“Man of Steel” Review

ManofSteelMan of Steel certainly had some high expectations to meet, following up on the heels of Christopher Nolan’s masterful Batman trilogy, and featuring Nolan himself in the writing and producing role, with Zack Snyder helming in the director’s chair. The reboot had to face the daunting tasks of bringing Superman back to life in a more serious and weighty fashion while also satisfying the Superman mythos and tradition both in film and comic-lore. Though I do not pretend to be an expert on the finer details of the Superman character, from my knowledge the film succeeds at both. Man of Steel is a rousing success because it takes utterly seriously Superman’s role as a shining beacon of hope, a man unlike us, a man far more powerful than us, but a good man, a moral man unshakable in his resolve, an example that we can look up to.

Man of Steel opens up on Krypton’s final moments, as Jor-El (Russell Crowe) and his wife oppose General Zod’s (Michael Shannon) military coup against the ruling council (which has foolishly doomed Krypton by mining the planet’s core for energy) while also secretly having the first natural child born on Krypton in years (Krypton has instated intense population and genetic controls). In the midst of both military and natural disaster, Jor-El sends Kal-El, his son, to Earth, with the codex of the Kryptonian race infused within his genes.

The story then moves on to tell the story of Jor-El’s son, now known as Clark Kent (Henry Cavill), on Earth. Clark is introduced as a man, thirty-three years old, as he discovers the truth behind his past and mysterious powers and abilities on a wrecked Kryptonian spaceship, while the story of his childhood on the farm of the Kents is told in flashback form. Not long after Clark puts all the pieces together and accepts his role Zod shows up, desiring to raise the Kryptonian race to supremacy once again, needing both Earth and Kal-El’s genes to do so, and a showdown for the ages is set.

The execution of this storyline is by no means flawless. Unfortunately, the scenes of Clark’s childhood feel as if they could have been fleshed out more, a situation made unfortunate because those childhood scenes that do appear are done so well. Kevin Costner does an excellent job as Clark’s earthly father, and the inner conflicts within Clark as to his freakish nature, and also his remarkable ability to absorb and take abuse and mockery without retaliation, is fascinating and touching. The flashback style of telling the story also interrupts some of the narrative flow at times. Also, some of the action sequences towards the end of the film go on for just a bit too long. The god-fights between Superman and his Kryptonian enemies are a stunning sight to behold, but one can only take so much.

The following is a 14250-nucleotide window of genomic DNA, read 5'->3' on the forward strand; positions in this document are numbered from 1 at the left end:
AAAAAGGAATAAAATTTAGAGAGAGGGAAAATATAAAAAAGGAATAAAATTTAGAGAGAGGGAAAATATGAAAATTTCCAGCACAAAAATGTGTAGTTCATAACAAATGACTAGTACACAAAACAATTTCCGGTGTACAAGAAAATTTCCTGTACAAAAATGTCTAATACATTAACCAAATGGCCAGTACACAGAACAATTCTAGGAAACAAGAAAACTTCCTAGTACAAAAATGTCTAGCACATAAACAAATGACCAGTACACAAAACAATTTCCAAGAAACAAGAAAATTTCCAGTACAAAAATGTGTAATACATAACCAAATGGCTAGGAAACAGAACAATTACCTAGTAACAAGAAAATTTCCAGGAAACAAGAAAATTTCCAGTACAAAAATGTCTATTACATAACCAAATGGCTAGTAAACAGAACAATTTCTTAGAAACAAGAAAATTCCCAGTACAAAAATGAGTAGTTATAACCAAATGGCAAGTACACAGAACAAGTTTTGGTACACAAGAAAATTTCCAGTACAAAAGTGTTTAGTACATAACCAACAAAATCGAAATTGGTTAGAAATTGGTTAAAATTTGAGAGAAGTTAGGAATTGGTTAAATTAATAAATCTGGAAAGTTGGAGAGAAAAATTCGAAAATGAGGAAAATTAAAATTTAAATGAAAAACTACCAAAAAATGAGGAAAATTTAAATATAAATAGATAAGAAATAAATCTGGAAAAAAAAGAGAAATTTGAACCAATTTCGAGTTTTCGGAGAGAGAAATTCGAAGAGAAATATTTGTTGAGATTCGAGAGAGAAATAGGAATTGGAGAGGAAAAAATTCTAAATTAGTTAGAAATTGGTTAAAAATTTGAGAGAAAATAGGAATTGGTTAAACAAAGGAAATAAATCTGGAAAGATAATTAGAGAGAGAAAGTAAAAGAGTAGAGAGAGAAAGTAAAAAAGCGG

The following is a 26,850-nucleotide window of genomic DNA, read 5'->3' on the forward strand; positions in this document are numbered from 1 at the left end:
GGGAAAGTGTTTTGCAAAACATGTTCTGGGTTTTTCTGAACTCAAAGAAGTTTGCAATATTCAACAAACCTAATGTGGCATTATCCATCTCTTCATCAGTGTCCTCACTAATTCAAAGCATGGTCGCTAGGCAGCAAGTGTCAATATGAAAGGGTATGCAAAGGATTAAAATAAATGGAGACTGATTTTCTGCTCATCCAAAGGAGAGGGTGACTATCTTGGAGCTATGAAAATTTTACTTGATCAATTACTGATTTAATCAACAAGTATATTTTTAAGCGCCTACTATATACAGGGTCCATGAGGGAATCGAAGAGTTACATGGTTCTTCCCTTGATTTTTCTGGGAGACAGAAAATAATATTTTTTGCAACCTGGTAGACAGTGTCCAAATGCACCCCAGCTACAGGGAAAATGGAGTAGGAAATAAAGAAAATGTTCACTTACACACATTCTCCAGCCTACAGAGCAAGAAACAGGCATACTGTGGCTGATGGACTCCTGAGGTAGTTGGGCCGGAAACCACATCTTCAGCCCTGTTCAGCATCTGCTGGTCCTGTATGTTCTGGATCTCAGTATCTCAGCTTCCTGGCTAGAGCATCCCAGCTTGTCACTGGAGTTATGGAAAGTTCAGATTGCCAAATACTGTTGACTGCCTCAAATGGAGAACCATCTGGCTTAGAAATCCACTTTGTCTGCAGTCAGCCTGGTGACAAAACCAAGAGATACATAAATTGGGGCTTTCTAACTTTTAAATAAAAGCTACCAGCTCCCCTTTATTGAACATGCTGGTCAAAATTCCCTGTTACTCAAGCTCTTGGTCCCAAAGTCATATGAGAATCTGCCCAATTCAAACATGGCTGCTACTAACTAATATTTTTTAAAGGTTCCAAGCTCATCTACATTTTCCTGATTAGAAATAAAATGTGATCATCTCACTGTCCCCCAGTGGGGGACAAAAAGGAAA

However, these are small flaws amongst a larger and grander overall picture. The opening sequences on Krypton are some of the most stunning science fiction scenes in recent memory, rivaling even this year’s Oblivion. Breathtaking images of a world in its death throes, accompanied by the powerful choral undertones of Hans Zimmer’s pounding score, captivate the viewer and will thrill any fan of sci-fi. General Zod is an extremely well-thought out and menacing villain, presenting a fantastic opponent to everything Superman stands for and represents, traveling through space and sky in menacing Kryptonian craft (do not even get me started on the body armor he and his fellow defectors wear; some of the scariest stuff I have ever seen). Throw in Zod and company’s drive to preserve their species at all cost, a “survival of the fittest” neo-Darwinian philosophy, and they provide the perfect foil for the morally idealistic Christ-like protector of the weak manifest in Superman.

As a matter of fact, these similarities to Jesus Christ are played up in the film to a remarkable degree, so much so that the film at times feels like a very cleverly disguised allegory. I will not go into too much detail to avoid spoilers, but suffice to say that the fact that Clark is thirty-three years old when the events of the film transpire, and that a critical scene in his character progression takes place in a church with the image of a praying Savior prominently featured alongside Clark, suggests strongly that such parallels were intentionally played up. In fact, Snyder has acknowledged that the Christ parallels are a natural part of the Superman mythos, and “rather than be snarky and say that doesn’t exist, we thought it would be fun to allow that mythology to be woven through”. This adds extra weight to Superman’s role and purpose, while also making a few of Zod’s actions and demands echo the Biblical Satan in some intriguing ways.

Ultimately, Man of Steel is a triumph, proving that it is in fact possible to seriously present deep and morally weighty ideas while still holding onto the more thrilling, adventurous and optimistic side of comic book heroes. Snyder walks a fine line in his direction of the film between the oppressive seriousness and gravity of The Dark Knight on the one hand, and the light whiz-bang action of The Avengers on the other. Man of Steel presents a shining moral hero as an example for the audience, a frighteningly understandable villain, a stunningly imagined science fiction backstory, soaring action, and a few spiritual allegories and philosophical concepts to stimulate the mind long after the movie is over. Now that is something worth getting excited about.